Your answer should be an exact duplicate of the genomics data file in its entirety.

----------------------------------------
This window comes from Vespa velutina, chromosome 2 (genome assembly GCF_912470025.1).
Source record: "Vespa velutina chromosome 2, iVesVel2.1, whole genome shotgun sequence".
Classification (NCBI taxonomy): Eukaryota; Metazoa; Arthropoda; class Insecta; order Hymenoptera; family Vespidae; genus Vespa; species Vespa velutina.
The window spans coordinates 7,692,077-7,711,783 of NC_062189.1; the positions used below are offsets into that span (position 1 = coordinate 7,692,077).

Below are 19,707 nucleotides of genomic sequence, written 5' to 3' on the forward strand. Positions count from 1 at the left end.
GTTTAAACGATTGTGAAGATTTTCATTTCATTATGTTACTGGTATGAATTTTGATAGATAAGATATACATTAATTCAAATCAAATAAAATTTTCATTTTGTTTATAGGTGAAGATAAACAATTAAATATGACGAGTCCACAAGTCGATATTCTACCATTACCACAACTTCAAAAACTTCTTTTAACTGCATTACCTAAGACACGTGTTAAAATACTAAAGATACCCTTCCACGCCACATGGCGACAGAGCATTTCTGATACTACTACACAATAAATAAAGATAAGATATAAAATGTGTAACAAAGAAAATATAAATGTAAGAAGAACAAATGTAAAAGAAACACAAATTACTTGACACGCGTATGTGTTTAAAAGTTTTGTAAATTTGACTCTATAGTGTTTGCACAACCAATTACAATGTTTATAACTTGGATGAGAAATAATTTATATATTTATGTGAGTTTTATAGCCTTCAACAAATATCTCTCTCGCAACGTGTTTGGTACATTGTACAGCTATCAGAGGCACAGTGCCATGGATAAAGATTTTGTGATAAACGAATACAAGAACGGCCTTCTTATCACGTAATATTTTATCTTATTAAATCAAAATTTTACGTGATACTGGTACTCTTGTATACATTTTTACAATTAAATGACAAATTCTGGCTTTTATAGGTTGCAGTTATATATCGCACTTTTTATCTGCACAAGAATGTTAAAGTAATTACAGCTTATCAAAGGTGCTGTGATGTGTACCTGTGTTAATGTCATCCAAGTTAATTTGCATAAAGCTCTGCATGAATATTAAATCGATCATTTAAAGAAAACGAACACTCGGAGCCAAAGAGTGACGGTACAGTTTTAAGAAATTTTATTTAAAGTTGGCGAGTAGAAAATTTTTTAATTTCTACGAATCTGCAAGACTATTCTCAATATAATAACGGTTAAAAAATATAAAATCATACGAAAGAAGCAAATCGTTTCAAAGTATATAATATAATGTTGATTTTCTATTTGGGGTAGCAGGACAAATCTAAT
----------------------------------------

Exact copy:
This window comes from Vespa velutina, chromosome 2 (genome assembly GCF_912470025.1).
Source record: "Vespa velutina chromosome 2, iVesVel2.1, whole genome shotgun sequence".
Classification (NCBI taxonomy): Eukaryota; Metazoa; Arthropoda; class Insecta; order Hymenoptera; family Vespidae; genus Vespa; species Vespa velutina.
The window spans coordinates 7,692,077-7,711,783 of NC_062189.1; the positions used below are offsets into that span (position 1 = coordinate 7,692,077).

Below are 19,707 nucleotides of genomic sequence, written 5' to 3' on the forward strand. Positions count from 1 at the left end.
GTTTAAACGATTGTGAAGATTTTCATTTCATTATGTTACTGGTATGAATTTTGATAGATAAGATATACATTAATTCAAATCAAATAAAATTTTCATTTTGTTTATAGGTGAAGATAAACAATTAAATATGACGAGTCCACAAGTCGATATTCTACCATTACCACAACTTCAAAAACTTCTTTTAACTGCATTACCTAAGACACGTGTTAAAATACTAAAGATACCCTTCCACGCCACATGGCGACAGAGCATTTCTGATACTACTACACAATAAATAAAGATAAGATATAAAATGTGTAACAAAGAAAATATAAATGTAAGAAGAACAAATGTAAAAGAAACACAAATTACTTGACACGCGTATGTGTTTAAAAGTTTTGTAAATTTGACTCTATAGTGTTTGCACAACCAATTACAATGTTTATAACTTGGATGAGAAATAATTTATATATTTATGTGAGTTTTATAGCCTTCAACAAATATCTCTCTCGCAACGTGTTTGGTACATTGTACAGCTATCAGAGGCACAGTGCCATGGATAAAGATTTTGTGATAAACGAATACAAGAACGGCCTTCTTATCACGTAATATTTTATCTTATTAAATCAAAATTTTACGTGATACTGGTACTCTTGTATACATTTTTACAATTAAATGACAAATTCTGGCTTTTATAGGTTGCAGTTATATATCGCACTTTTTATCTGCACAAGAATGTTAAAGTAATTACAGCTTATCAAAGGTGCTGTGATGTGTACCTGTGTTAATGTCATCCAAGTTAATTTGCATAAAGCTCTGCATGAATATTAAATCGATCATTTAAAGAAAACGAACACTCGGAGCCAAAGAGTGACGGTACAGTTTTAAGAAATTTTATTTAAAGTTGGCGAGTAGAAAATTTTTTAATTTCTACGAATCTGCAAGACTATTCTCAATATAATAACGGTTAAAAAATATAAAATCATACGAAAGAAGCAAATCGTTTCAAAGTATATAATATAATGTTGATTTTCTATTTGGGGTAGCAGGACAAATCTAAT